If you try to "make sense" of the language, you're never going to learn it. Think of how much in English doesn't make sense when you look at it literally.
when someone "runs away from home", it doesn't necessarily mean someone is literally running, for example. And someone who is literally running away from their home may not be running away from home.
You can "look up to someone" without looking up, or even looking.
Accept that a word means what it does, and things will be much simpler.
In this case, one of (MANY) meanings of "en" is "made of" (http://www.wordreference.com/fren/en)
O.k. Lets see if this makes sense.
En (and Y) are often used to represent something that is absent from the sentence. There are rules that sometimes favor one or another. There are rules and conventions that limit what they can represent. Oten the sentence itself provides sufficient context within those rules to indicate what they stand for. Other sentences require previous context to make it possible to properly translate them. Occasionally the reader/listener has to supply the context.
You are right that you shouldn't look for "what makes sense" in a new language, because it means what you feel sounds right. English makes perfect sense, as does french...!
though i have to point out that you are failing with your reasoning all your examples are figures of speech! which is a totally different story than what we are dealing with here
I disagree that by trying to "make sense" of a language, you are never going to learn it. I find that some of my best revelations and a-ha moments in language learning come from constantly asking "why". Attempting to make deeper connections has always been more helpful to me than mindless memorization.
Yes, whenever a new concept is introduced I basically memorize the pattern until I can either figure out the underlying rule or I read the rule in the comments. Duolingo could be vastly improved by including some simple explanations of the underlying rules when introducing new concepts.
This is true, but it's always helpful to dig into grammar for the "why". Duo gives two correct answers for this: "It is in what?" and "What is it made of?" which seem to be wildly different, like asking "flour is in what foods"" AND "flour is made of what?" all from the tiny french word "en". Are we talking about the part or the whole? It's confusing. Writing it off to "just memorize it because it's a different language" doesn't always help.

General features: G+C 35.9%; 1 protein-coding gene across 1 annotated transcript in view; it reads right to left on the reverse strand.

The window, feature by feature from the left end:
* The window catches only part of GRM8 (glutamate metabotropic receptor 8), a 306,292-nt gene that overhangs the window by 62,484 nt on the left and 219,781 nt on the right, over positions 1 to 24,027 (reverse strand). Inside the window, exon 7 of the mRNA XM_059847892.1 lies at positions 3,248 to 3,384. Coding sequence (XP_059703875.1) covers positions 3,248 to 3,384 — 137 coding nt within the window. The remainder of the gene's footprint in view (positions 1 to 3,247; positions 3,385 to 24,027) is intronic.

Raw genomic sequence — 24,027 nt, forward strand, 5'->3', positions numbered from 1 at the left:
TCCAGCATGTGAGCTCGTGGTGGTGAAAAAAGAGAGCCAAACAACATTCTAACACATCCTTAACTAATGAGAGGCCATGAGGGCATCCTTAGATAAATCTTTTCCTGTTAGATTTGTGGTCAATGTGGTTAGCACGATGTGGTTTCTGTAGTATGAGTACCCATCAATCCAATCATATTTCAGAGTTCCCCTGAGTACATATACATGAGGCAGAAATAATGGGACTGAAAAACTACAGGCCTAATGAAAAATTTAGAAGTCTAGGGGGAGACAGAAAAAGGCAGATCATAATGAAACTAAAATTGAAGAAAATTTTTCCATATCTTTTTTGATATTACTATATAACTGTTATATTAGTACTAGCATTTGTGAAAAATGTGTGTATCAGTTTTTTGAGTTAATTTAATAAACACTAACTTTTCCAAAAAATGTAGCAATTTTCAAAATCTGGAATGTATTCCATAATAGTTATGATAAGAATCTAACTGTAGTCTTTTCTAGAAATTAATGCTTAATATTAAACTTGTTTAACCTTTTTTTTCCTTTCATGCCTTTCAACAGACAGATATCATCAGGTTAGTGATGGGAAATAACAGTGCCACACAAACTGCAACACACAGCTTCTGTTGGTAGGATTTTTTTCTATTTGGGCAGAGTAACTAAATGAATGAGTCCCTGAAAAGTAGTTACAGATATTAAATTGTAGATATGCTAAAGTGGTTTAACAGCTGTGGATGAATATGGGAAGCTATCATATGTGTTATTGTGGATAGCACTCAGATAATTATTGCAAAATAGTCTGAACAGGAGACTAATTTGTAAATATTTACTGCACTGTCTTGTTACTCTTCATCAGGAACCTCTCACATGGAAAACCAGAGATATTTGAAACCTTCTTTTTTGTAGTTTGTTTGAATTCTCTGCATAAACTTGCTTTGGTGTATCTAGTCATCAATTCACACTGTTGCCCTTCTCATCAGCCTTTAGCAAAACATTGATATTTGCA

But, now that we know that en has many meanings and one of them is "made of" DOES help.
The meaning “made of” in this sentence is in the French word ‘en’. Imagine you see a ring you like in a jewelry shop, but it's made of silver and you would prefer gold. In English, you would probably just ask “Do you have this in gold?”, rather than “Do you have this made of gold?”. But if you want to know what it's made of, you can't just ask “What is this in?”. English is a weird language.
While most people would certainly say, "What is it made of," it is silly that "Of what is it made?" is actually marked incorrect. If you are interested in writing formal academic papers, you will need to avoid ending sentences with prepositions. The rule isn't observed by most, but it still does live.
Curiously, this custom entered our language sometime during the Pan-Hellenistic movement, when the British tried to connect their Roman roots and to incorporate Latinate customs into English. In older versions of English, this current rule is violated even by scholars, because it was not observed. Ditto with splitting infinitives.
The main problem here is that we have no context! so how are we supposed to guess what it is supposed to mean?
Also translated it would be "It is in what?" I am pretty sure this is not used, or not used anymore! "c'est fait en quoi ?" if this was the phrase we probably wouldnt be having this discussion! who at duolingo comes up with these strange sentences? o.O get some french people to help you!
You need to stop thinking of English and French (or any other language) as literal, complete equivalents.
To learn another language, you have to realize it exists 100% independently of English (grammar/syntax wise; vocabulary is excepted). Get out of the English mindset and try to take French for what it is.
One way I can think to help you think of it is if you say, "The story is written in French." What language IS IT IN? It is in French. So just like you would use "it is in" to talk about language, you could talk about materials, like a coat made of leather. For example, in French you could ask, "What material is it in?"
It works as a preposition too.
In another forum on this phrase, Sitesurf (who we all revere :) commented: "Ugly French. More correct versions (from very formal to relaxed): en quoi est-ce (fait) ? en quoi est-ce que c'est (fait) ?"
There followed an interesting discussion between Sitesurf and jrikhal (another fine native contributer) over the acceptability of the more colloquial version and what the Académie had to say about it all. Check here for the discussion between our top French mentors: https://www.duolingo.com/comment/1085095